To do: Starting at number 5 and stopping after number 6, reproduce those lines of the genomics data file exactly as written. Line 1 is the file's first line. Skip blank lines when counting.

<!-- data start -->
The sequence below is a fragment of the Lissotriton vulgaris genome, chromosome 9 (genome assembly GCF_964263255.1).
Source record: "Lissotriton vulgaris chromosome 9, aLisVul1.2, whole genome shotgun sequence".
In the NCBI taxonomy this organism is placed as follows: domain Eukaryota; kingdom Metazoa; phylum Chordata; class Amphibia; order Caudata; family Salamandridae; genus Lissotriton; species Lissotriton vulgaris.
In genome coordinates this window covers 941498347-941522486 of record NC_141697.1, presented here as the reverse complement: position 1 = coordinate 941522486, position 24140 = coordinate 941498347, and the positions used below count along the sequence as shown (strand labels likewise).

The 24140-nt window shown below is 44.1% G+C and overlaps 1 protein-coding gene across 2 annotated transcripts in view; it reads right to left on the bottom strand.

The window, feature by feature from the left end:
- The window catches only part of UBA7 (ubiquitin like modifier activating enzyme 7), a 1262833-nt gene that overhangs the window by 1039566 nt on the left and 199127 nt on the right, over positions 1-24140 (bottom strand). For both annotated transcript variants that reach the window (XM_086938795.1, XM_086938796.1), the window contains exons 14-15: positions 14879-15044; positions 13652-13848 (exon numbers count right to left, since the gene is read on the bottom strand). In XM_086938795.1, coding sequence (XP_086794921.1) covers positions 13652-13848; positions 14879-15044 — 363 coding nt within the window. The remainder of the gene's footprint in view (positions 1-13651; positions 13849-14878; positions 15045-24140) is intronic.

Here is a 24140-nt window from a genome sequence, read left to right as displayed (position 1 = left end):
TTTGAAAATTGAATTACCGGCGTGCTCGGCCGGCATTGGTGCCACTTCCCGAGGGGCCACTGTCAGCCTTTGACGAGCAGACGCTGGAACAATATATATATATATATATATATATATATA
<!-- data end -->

The 24140-nt window shown below is 44.1% G+C and overlaps 1 protein-coding gene across 2 annotated transcripts in view; it reads right to left on the bottom strand.

The window, feature by feature from the left end: